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Late Blight

Issues dealing with vegetable production are not the normal fodder for this blog, but given that the number one question I’m getting from media callers these days concerns late blight, I want to weigh in with a couple of web sites.

Late blight is a fungal disease that has been rampant on the Eastern Seaboard this year due to the cool temperatures and moist conditions. The same blight that caused the irish potato famine, it affects tomatoes and potatoes and any other plants in that same plant family. Sadly, the disease wipes out plants quickly — even otherwise healthy plants — and the disease spores can ride the wind from neighboring plots. So if you do get late blight, you’re doing your entire neighborhood a favor by dealing with it quickly and appropriately.

Here are the web sites I mentioned:

I’m traveling to Johnny’s Selected Seeds on Thursday of this week and will gather any information I can about disease-resistant varieties.

About The Author

Paul Tukey

An international leader of the green movement, Mr. Tukey is a journalist, author, filmmaker, TV host, activist and award-winning public speaker, who is widely recognized as North America's leading advocate for landscape sustainability and toxic pesticide reduction strategies.

Number of Entries : 1023
  • Paul Tukey

    Here is an update from the University of Connecticut about late blight from Aug. 14:

    After the bad news so many gardeners have faced this year because of late blight in their tomatoes, here’s some good news — it will not overwinter in (the northeast) except in infected potato tubers. The pathogen, Phytophthora infestans, survives in living tissue and will be killed by freezing temperatures. Therefore, you do not need to be concerned about your soil harboring this pathogen and creating a source of infection for next year. Most years, late blight is sporadic or absent in our area because it spreads from the south on wind currents and arrives late in the season, causing far less damage. This year, the pathogen was introduced on tomato transplants carrying the disease so it arrived early and then we had very favorable weather for disease development and spread. If you grow potatoes and they have been infected with late blight, it is important to destroy or bury infected tubers. They should be buried two feet deep. Crop rotation and a thorough fall clean-up of any diseased plants in your garden beds are still important practices for reducing the incidence of other diseases.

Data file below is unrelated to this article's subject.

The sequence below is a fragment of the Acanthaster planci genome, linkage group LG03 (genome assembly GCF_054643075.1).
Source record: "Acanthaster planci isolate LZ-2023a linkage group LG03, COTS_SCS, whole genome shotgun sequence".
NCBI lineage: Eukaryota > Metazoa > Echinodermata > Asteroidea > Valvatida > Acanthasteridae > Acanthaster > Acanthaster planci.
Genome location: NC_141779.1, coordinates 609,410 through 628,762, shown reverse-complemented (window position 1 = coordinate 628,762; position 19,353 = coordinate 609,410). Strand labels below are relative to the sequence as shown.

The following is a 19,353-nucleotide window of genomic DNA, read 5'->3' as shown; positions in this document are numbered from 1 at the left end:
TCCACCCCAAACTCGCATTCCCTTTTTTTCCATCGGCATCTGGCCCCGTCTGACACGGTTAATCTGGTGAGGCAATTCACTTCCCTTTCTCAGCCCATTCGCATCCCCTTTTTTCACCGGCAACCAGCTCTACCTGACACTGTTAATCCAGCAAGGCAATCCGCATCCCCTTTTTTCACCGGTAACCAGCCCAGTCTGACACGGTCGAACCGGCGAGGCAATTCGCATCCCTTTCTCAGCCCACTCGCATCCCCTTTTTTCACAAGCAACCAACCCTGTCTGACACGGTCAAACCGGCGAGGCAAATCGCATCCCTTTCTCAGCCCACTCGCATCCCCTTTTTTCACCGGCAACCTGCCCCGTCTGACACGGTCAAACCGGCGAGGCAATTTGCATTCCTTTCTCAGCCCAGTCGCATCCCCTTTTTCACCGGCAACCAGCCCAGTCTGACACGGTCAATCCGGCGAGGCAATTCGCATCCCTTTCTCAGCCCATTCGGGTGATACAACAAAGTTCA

Tomato fruits developing on late blight infected plants can be safely eaten if the diseased tissue is removed.

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